Americans often evaluate their home states according to such subjective conditions as climate preference, the presence of friends and family, and personal history. In addition to these subjective measures, more objective socioeconomic factors also contribute to life satisfaction. It is such quantitative measures that can help assess the broader quality of life in a given state.
24/7 Wall St. reviewed three statewide social and economic measures — poverty rate, educational attainment, and life expectancy at birth — to rank each state’s living conditions. Socioeconomic outcomes vary greatly between states.
> 10-yr. population growth: 4.1% (7th lowest)
> Oct. unemployment rate: 4.9% (23rd highest)
> Poverty rate: 14.8% (21st highest)
> Life expectancy at birth: 77.4 years (14th lowest)
Several measures of socioeconomic conditions in Ohio are slightly worse than the national figures, which helps explain Ohio’s ranking below most states, but not as one of the absolute worst states to live in. For example, the percentage of adults in the state who smoke is 21.0%, and the percentage who are obese is 30.5% — each just above the respective national rates.
Some subpar socioeconomic measures are likely related to some more meaningful shortcomings in Ohio. Life expectancy in the state is 77.4 years, more than a year below average life expectancy nationwide. Additionally, only 26.8% of adults in Ohio have earned a bachelor’s degree, well below the 30.6% share nationwide.
Massachusetts, home to one of the nation’s wealthiest and most highly educated populations, leads the nation in quality of life. Mississippi, the poorest state in the country, trails the other 49 states.
While satisfactory living conditions are possible with low incomes, this is true only to a point. Once incomes fall below the poverty line, for example, financial constraints are far more likely to diminish quality of life. New Mexico and Mississippi report poverty rates of over 20%.
Education levels are another major contributor to a community’s living conditions — not just as a basis of economic prosperity, but also as a component of an individual’s quality of life. Due in part to the greater access to high paying jobs that often require a college degree, incomes also tend to be higher in these states. In all of the 15 best states in which to live, the typical household earns more than the national median household income of $55,775.
Many of these strong socioeconomic measures lead to better living conditions, which in turn help lead healthier and longer lives — also used in ranking states. The difference in life expectancy between Mississippi, where people tend to live the shortest lives, and Massachusetts, is 5.6 years. The likelihood of living a relatively long life as a resident of a particular state is closely associated with that state’s living conditions.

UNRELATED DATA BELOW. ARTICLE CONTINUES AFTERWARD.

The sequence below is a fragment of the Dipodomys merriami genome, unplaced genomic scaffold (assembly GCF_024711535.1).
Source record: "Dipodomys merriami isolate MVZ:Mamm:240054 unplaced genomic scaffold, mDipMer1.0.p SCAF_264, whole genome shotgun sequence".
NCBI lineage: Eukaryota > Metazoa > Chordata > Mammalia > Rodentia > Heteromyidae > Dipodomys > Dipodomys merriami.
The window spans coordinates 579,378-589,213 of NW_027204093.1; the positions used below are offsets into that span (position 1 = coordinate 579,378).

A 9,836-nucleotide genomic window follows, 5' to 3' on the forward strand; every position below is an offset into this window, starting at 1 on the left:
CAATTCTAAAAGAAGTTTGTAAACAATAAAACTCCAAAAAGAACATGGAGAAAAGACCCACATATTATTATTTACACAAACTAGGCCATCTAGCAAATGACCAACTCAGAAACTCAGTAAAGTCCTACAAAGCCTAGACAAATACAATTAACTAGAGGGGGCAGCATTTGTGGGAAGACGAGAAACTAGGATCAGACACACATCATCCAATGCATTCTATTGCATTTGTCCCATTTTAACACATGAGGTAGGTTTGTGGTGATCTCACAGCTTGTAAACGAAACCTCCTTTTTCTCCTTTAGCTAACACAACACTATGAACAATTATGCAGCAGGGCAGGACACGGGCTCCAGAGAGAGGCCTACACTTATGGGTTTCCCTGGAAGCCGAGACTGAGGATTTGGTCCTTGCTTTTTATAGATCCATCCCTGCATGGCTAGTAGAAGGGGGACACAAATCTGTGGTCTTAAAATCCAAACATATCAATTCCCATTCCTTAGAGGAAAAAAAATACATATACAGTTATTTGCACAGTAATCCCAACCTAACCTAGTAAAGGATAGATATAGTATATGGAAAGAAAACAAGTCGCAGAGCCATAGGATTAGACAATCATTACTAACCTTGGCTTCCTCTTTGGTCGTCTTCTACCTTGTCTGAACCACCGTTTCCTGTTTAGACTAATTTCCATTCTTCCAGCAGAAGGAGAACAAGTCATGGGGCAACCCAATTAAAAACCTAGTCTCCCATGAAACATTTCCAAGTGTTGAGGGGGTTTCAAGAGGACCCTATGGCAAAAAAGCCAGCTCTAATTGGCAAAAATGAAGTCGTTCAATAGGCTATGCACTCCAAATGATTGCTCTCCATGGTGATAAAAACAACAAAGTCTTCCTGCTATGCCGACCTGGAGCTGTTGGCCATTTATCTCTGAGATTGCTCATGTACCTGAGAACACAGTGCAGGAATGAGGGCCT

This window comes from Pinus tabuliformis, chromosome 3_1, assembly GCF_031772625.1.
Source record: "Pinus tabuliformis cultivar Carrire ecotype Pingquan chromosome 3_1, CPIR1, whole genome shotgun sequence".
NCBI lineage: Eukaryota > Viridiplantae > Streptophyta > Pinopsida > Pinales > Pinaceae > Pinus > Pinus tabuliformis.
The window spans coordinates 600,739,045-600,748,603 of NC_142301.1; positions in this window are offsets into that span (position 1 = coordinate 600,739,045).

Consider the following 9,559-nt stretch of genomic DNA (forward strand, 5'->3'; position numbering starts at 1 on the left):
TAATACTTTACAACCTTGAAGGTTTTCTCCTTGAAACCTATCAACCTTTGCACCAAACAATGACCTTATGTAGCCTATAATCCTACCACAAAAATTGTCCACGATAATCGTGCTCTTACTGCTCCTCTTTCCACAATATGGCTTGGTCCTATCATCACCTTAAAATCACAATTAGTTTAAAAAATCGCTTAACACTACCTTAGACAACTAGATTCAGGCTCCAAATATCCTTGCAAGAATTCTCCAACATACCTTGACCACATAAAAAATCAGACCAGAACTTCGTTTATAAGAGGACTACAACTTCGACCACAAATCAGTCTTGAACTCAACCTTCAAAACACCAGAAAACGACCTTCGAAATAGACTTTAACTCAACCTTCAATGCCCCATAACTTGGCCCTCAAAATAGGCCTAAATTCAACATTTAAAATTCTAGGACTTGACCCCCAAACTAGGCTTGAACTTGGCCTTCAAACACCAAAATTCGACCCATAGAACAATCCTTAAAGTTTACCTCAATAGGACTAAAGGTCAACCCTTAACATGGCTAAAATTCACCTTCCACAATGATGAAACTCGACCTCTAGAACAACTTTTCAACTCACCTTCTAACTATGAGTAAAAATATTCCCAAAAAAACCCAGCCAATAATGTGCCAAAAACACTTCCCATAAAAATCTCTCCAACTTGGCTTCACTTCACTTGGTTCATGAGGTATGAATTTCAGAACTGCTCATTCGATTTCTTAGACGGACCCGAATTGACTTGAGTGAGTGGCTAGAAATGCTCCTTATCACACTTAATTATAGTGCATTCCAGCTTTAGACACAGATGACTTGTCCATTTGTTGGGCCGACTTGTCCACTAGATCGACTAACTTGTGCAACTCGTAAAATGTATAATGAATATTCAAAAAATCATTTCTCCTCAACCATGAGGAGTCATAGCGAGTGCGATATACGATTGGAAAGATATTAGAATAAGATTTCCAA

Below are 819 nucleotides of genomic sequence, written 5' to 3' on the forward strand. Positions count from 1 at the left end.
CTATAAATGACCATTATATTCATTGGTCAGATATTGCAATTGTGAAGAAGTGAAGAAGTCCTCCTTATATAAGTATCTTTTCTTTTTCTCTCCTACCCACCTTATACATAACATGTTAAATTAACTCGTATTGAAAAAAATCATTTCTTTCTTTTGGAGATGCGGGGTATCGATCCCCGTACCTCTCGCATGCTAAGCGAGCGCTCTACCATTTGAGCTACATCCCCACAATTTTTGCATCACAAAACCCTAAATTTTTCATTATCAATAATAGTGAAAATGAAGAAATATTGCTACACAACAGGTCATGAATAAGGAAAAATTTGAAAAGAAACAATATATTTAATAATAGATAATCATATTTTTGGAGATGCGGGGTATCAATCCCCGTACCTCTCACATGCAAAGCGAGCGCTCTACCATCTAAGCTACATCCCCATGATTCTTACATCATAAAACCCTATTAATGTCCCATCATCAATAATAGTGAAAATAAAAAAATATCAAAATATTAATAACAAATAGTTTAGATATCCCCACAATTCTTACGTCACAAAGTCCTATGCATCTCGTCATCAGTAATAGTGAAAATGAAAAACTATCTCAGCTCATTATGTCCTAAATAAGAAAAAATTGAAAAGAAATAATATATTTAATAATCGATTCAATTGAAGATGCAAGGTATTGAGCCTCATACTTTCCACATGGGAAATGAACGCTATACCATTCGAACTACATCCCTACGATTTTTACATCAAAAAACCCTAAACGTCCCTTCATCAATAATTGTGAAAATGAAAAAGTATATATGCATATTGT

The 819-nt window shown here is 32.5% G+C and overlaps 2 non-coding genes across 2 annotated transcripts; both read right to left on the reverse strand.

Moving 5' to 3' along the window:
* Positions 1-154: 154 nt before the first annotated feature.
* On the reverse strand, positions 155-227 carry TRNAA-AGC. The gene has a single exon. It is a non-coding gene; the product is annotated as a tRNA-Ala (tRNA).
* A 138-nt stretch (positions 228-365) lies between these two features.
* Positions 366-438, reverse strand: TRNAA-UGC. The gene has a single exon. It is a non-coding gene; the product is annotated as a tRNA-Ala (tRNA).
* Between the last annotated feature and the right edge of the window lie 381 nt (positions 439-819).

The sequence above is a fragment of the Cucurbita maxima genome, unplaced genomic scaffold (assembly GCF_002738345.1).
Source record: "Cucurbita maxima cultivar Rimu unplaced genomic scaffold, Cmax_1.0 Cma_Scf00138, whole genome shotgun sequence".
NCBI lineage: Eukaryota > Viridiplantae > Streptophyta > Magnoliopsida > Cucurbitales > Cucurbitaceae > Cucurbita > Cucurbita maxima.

Housing markets are also indicative of quality of living. A high median home value, for instance, frequently means high demand for housing in the area. Nationwide, the typical home is worth $194,500. In most of the 25 top states, the median home value far exceeds the nationwide median.
Lower home values are indicative of and contribute to relatively affordable costs of living. Of course, low home values are also a product of a lack of demand in a housing market, which is often driven by poor living conditions. The average cost of goods and services in most of the best states to live is greater than the national average, while the average cost of living in all of the 25 states on the lower end of our list is less than the national average.
To identify the best and worst states in which to live, 24/7 Wall St. devised an index composed of three socioeconomic measures for each state: poverty rate, the percentage of adults who have at least a bachelor’s degree, and life expectancy at birth. The selection of these three measures was inspired by the United Nations’ Human Development Index. Poverty rates and bachelor attainment rates came from the U.S. Census Bureau’s 2015 American Community Survey. Life expectancies at birth are from the Centers for Disease Control and Prevention and are as of 2012, latest year for which data is available. Unemployment rates are from the Bureau of Labor Statistics, and are for October 2016, the most recent available month of data.